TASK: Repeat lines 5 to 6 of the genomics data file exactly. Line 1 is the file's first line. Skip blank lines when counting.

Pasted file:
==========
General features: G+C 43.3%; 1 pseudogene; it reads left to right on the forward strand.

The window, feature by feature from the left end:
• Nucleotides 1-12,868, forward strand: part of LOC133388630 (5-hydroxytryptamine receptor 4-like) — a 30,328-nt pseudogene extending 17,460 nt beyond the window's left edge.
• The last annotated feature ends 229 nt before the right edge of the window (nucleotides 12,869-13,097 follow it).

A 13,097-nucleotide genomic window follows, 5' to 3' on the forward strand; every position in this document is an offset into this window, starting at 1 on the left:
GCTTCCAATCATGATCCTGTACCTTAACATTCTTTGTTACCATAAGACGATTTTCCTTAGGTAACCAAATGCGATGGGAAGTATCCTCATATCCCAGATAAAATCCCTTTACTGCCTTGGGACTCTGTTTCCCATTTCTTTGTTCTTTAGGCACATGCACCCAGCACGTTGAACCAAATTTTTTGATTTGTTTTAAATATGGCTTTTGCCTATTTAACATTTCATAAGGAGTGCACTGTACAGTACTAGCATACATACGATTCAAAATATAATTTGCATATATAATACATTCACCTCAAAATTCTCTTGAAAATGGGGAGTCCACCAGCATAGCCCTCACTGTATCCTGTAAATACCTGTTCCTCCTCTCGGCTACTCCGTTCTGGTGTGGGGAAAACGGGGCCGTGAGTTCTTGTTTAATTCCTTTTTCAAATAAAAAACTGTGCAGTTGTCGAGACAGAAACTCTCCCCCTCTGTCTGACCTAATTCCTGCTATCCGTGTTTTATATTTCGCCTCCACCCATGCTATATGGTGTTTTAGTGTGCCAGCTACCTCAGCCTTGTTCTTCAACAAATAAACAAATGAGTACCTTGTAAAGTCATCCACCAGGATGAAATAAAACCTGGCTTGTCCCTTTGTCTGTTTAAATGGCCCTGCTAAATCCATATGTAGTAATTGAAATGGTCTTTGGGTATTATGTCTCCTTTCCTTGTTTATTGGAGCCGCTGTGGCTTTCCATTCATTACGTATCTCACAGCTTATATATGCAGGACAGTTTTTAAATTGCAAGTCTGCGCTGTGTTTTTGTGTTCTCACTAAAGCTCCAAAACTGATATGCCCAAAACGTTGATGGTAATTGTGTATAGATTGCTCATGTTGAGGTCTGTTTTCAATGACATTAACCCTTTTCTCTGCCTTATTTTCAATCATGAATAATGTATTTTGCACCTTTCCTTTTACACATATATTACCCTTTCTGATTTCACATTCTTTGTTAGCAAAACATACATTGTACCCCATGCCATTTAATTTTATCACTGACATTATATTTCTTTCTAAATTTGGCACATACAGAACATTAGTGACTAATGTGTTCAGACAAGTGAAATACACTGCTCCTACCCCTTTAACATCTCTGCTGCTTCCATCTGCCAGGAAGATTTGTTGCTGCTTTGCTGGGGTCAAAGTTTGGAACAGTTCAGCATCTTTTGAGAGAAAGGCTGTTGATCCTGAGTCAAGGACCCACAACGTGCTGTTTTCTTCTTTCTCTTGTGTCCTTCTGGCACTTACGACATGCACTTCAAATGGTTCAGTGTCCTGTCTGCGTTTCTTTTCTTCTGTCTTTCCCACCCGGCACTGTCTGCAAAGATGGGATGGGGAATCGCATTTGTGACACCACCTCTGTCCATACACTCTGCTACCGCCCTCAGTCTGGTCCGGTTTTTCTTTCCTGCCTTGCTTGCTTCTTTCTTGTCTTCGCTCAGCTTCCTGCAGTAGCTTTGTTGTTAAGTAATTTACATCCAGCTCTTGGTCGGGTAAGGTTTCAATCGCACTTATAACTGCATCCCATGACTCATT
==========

A 13,097-nucleotide genomic window follows, 5' to 3' on the forward strand; every position in this document is an offset into this window, starting at 1 on the left:
GCTTCCAATCATGATCCTGTACCTTAACATTCTTTGTTACCATAAGACGATTTTCCTTAGGTAACCAAATGCGATGGGAAGTATCCTCATATCCCAGATAAAATCCCTTTACTGCCTTGGGACTCTGTTTCCCATTTCTTTGTTCTTTAGGCACATGCACCCAGCACGTTGAACCAAATTTTTTGATTTGTTTTAAATATGGCTTTTGCCTATTTAACATTTCATAAGGAGTGCACTGTACAGTACTAGCATACATACGATTCAAAATATAATTTGCATATATAATACATTCACCTCAAAATTCTCTTGAAAATGGGGAGTCCACCAGCATAGCCCTCACTGTATCCTGTAAATACCTGTTCCTCCTCTCGGCTACTCCGTTCTGGTGTGGGGAAAACGGGGCCGTGAGTTCTTGTTTAATTCCTTTTTCAAATAAAAAACTGTGCAGTTGTCGAGACAGAAACTCTCCCCCTCTGTCTGACCTAATTCCTGCTATCCGTGTTTTATATTTCGCCTCCACCCATGCTATATGGTGTTTTAGTGTGCCAGCTACCTCAGCCTTGTTCTTCAACAAATAAACAAATGAGTACCTTGTAAAGTCATCCACCAGGATGAAATAAAACCTGGCTTGTCCCTTTGTCTGTTTAAATGGCCCTGCTAAATCCATATGTAGTAATTGAAATGGTCTTTGGGTATTATGTCTCCTTTCCTTGTTTATTGGAGCCGCTGTGGCTTTCCATTCATTACGTATCTCACAGCTTATATATGCAGGACAGTTTTTAAATTGCAAGTCTGCGCTGTGTTTTTGTGTTCTCACTAAAGCTCCAAAACTGATATGCCCAAAACGTTGATGGTAATTGTGTATAGATTGCTCATGTTGAGGTCTGTTTTCAATGACATTAACCCTTTTCTCTGCCTTATTTTCAATCATGAATAATGTATTTTGCACCTTTCCTTTTACACATATATTACCCTTTCTGATTTCACATTCTTTGTTAGCAAAACATACATTGTACCCCATGCCATTTAATTTTATCACTGACATTATATTTCTTTCTAAATTTGGCACATACAGAACATTAGTGACTAATGTGTTCAGACAAGTGAAATACACTGCTCCTACCCCTTTAACATCTCTGCTGCTTCCATCTGCCAGGAAGATTTGTTGCTGCTTTGCTGGGGTCAAAGTTTGGAACAGTTCAGCATCTTTTGAGAGAAAGGCTGTTGATCCTGAGTCAAGGACCCACAACGTGCTGTTTTCTTCTTTCTCTTGTGTCCTTCTGGCACTTACGACATGCACTTCAAATGGTTCAGTGTCCTGTCTGCGTTTCTTTTCTTCTGTCTTTCCCACCCGGCACTGTCTGCAAAGATGGGATGGGGAATCGCATTTGTGACACCACCTCTGTCCATACACTCTGCTACCGCCCTCAGTCTGGTCCGGTTTTTCTTTCCTGCCTTGCTTGCTTCTTTCTTGTCTTCGCTCAGCTTCCTGCAGTAGCTTTGTTGTTAAGTAATTTACATCCAGCTCTTGGTCGGGTAAGGTTTCAATCGCACTTATAACTGCATCCCATGACTCATT